Hello Tour de Fronds!

Guest Article by rider John Barker

What’s up in Powers these days? Is it the track team at the high school (enrollment 35) working to improve on its second-place finish at state last year – and that’s without a school track! They practice on the streets and roads of Powers, ignoring stop signs while looking both ways.

But, this article is not about that phenomenon; it’s just indicative of the spirit in Powers, the spirit that drives the town as it prepares and presents the Tour de Fronds. This year’s 21st edition is on June 16. It’s not just a cycling event, it’s really three days of fun with heavy breathing the second day. That’s why it was voted OrBike’s Best Ride in 2016 and why the 2011 Cycle Oregon riders loved their overnight there so much.

Friday night is a spaghetti feed at the county park with live local music, Saturday is the ride and a fabulous dinner following the ride (think berry cobbler), then a pancake breakfast on Sunday. The drive home frankly is kind of a downer.

There are seven rides to choose from, the shortest being the 30-mile out and back over mild rollers along the Coquille River to Daphne Grove. Or, you can continue past Daphne Grove to Eden Valley, which is just as beautiful and quiet as the name implies, for a 63-mile round trip. Or, keep going past the Eden Valley rest stop to Arrasta Saddle for a 77-mile ride that climbs to a ridge with a rest stop on top, the only kind of ridge, right!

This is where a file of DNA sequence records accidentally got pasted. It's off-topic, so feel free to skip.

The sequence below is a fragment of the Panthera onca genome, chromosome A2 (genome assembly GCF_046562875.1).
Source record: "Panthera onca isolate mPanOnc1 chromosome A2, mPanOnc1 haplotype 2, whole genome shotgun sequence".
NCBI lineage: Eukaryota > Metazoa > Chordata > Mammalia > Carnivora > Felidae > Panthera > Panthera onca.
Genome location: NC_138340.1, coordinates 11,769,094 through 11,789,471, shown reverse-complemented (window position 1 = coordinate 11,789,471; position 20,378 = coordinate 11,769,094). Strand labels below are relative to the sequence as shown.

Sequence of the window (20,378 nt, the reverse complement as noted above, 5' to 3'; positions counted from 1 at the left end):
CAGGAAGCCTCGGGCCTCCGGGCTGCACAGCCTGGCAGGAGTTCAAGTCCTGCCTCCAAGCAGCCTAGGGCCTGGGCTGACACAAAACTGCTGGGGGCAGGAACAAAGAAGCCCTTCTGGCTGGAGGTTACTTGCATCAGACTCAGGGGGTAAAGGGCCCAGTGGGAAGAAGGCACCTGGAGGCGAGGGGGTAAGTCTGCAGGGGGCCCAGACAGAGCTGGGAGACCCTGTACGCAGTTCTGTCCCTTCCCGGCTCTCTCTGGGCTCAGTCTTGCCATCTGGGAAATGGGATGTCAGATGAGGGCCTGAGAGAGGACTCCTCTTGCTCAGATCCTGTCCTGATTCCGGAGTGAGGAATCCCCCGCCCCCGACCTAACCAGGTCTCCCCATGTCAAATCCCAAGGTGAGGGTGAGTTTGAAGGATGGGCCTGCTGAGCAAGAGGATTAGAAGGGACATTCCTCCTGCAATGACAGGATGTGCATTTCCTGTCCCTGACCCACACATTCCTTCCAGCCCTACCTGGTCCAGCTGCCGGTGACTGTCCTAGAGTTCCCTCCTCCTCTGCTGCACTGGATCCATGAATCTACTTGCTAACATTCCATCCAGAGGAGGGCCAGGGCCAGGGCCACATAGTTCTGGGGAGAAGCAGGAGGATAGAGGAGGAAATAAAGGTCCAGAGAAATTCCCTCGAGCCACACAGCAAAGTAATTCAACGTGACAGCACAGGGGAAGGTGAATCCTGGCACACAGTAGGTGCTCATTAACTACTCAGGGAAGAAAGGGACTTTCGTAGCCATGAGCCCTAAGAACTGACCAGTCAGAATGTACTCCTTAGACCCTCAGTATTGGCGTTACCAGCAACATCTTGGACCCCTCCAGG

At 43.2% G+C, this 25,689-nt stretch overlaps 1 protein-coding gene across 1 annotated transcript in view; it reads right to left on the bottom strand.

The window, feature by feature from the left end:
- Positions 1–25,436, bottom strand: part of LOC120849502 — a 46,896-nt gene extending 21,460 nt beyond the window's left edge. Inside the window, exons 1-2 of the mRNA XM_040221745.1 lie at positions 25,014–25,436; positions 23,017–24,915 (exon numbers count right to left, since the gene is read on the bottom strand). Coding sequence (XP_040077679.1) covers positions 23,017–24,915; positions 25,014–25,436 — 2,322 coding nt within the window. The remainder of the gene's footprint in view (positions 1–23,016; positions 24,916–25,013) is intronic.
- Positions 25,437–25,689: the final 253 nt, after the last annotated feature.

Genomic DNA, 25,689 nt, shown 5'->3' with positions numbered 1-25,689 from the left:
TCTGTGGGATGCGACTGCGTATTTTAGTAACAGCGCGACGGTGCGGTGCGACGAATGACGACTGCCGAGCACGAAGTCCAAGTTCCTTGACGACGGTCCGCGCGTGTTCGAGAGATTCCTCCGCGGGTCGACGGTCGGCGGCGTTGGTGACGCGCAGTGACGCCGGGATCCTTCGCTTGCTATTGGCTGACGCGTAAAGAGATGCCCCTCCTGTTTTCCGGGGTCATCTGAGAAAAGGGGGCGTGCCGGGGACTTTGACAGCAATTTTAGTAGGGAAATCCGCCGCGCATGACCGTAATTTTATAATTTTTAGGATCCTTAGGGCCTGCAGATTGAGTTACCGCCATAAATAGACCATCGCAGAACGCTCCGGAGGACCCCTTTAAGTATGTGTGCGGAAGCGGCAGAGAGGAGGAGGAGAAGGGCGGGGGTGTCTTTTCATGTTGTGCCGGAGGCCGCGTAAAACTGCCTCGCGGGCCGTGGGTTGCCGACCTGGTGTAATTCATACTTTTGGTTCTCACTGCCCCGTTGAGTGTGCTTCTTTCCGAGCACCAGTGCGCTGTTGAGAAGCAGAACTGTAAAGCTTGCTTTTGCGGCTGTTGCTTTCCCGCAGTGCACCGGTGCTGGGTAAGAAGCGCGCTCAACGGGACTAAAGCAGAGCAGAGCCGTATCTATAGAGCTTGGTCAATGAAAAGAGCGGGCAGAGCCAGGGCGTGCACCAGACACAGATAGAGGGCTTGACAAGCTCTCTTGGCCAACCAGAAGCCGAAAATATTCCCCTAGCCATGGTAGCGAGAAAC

For the young, the strong or the delusional, go over Arrasta Saddle and complete the Mahaffey Century named for the 75+ year old local legend who you might pass on the ride, but you might not. He rides like it’s milking time for the cowherd he tends.

If you’re not in Mahaffey’s league, do what I do – ride the Rogue River-Singing Springs option. It’s 71 miles and 5,500’ feet of climbing over Agness Pass, then six miles down a bumpy gravel road until you get to the smoothest pavement I’ve ridden on. There you can stop at Foster Bar and put your feet (or all of you) in the Rogue, dry off and ride that smooth pavement down to Singing Springs Resort for lunch on the patio looking over the river as mail boats and rafters go by. After lunch, hop on and ride up the gradual 11-mile climb to Agness Pass. Stop at the cold-water spring that’s about 2/3 of the way up, as if a Hollywood producer said ‘wouldn’t it be nice to have a cold-water spring coming out of the bank next to the road here’ for a scene in a wilderness movie. When you get to the top at Agness Pass, you can just about coast back to Powers.

If you want a ride option with more gravel, try Big Tree-Flannagan Prairie. I haven’t yet because of the addiction to the Rogue River-Singing Springs ride. For both those rides, it’s a good idea to use 32s for tires, although I did the ride with 28s last year without problems.

If you like a cycling event where there is only occasional car or pickup traffic, the Tour de Fronds might not be for you – there isn’t even enough traffic to call it ‘occasional.’

Well worth a lot of effort to get there and when you leave you’ll start thinking about next year.


DATE: June 16, 2018
LOCATION: Powers, Oregon

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